I think the conventional wisdom on Dean's candidacy is wrong. He is EXACTLY what the Democratic Leadership Council claims to be – an non-ideologue politician who isn't afraid to offend the left or the right to do what he thinks is right. If he wins the nomination his opposition to the war in Iraq will look prescient because he turned out to be right. Painting him as an al-quaida sympathizer is Rove's job, and it is dismaying to see the chickensh*ts in the DLC more than happy to do his bidding for him. A Dean presidency is much much more appealing than a second term for Bush, and if the Democrats were an actual opposition party they would have done what the GOP did four years ago and settled on a candidate before the primary season began. The pustulant boil that is Joe Lieberman is everything that is wrong with American politics, because for all of his rhetoric and 'opposition' to Bush he is doing exactly what is necessary to get him reelected.

~ Daniel Dotson

If the Republicans are to get their philosophical act together, they need more than just a Howard Dean opposition. What they need is the painful good medicine of a principled Republican to run against the establishment candidate in the 2004 primaries, the way Eugene McCarthy did for the Democrats in 1968. Is someone like Ron Paul interested?

~ J. Wroblewski, Vancouver, BC, Canada

Backtalk editor Sam Koritz replies:

You're not the first to suggest this – see "A Modest Proposal:
Ron Paul for President
" by David R. Henderson – but no word yet from Rep. Paul.

While much of what Justin Raimondo said in his recent column about Howard Dean is true in that he is no McGovern, that the old Democratic Party (say before 1912) had a history of non-interventionism and his sudden rise to the top polls is due in large part to revulsion of current U.S. foreign policy, those of us who are antiwar, whatever our political stripes, must be very wary about embracing Dean as someone who can carry that message to the White House.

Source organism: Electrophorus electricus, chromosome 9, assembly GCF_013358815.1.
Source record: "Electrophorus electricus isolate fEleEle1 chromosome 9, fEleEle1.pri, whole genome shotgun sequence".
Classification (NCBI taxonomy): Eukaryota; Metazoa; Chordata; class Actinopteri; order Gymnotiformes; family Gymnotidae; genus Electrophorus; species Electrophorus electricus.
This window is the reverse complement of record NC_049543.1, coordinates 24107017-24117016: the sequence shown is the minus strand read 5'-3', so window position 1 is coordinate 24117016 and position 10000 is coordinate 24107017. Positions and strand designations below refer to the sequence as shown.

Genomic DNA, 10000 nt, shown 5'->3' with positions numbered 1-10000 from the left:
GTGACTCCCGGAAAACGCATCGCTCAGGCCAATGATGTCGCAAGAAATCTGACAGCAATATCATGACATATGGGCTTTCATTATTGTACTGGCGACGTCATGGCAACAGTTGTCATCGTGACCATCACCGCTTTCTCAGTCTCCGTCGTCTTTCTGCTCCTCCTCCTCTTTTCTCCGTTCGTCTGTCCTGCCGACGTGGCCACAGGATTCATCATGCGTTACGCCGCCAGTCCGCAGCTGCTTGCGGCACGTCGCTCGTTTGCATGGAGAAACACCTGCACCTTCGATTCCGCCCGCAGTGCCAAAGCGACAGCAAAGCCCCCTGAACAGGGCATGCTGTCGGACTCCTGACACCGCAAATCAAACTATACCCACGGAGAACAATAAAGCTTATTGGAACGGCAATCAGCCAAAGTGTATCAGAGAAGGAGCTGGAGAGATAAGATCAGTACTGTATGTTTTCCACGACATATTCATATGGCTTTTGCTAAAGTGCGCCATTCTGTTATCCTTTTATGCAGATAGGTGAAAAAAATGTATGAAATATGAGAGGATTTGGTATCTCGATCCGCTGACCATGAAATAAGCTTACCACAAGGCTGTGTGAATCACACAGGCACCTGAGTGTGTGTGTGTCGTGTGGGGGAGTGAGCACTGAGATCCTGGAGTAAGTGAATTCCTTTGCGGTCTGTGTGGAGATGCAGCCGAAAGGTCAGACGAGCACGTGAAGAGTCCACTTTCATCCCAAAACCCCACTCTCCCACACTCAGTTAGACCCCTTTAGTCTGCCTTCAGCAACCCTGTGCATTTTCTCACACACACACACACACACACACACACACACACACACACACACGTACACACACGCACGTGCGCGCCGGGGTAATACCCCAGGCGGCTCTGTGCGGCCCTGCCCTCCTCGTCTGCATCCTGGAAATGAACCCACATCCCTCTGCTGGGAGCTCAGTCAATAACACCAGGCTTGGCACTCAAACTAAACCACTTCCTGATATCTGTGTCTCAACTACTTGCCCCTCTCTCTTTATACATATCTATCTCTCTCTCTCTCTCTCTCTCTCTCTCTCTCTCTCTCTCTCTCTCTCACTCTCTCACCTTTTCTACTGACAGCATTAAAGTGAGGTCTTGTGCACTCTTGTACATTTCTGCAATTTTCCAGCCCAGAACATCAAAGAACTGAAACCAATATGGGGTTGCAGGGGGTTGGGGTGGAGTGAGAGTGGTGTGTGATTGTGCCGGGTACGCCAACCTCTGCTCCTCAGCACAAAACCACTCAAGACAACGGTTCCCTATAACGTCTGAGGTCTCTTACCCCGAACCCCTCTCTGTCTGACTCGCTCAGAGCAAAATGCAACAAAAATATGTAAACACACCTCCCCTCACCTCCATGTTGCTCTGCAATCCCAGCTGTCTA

While Dean may be opposed to the right-wing social democratic (or neocon, whatever you want to call it) critique of foreign policy, he is not opposed and even supports the left-wing social democratic critique of foreign policy and interventionism (otherwise known as the Clinton Doctrine) as Justin himself pointed out in his column of July 7 ("To Heck with Liberia!") by supporting a US intervention with a peacekeeping force into the war-torn country. In fact, I believe, all of the nine candidates running for the Democratic nomination support such an intervention on supposed "humanitarian" grounds. It's perhaps the biggest legacy Clinton has left on the party.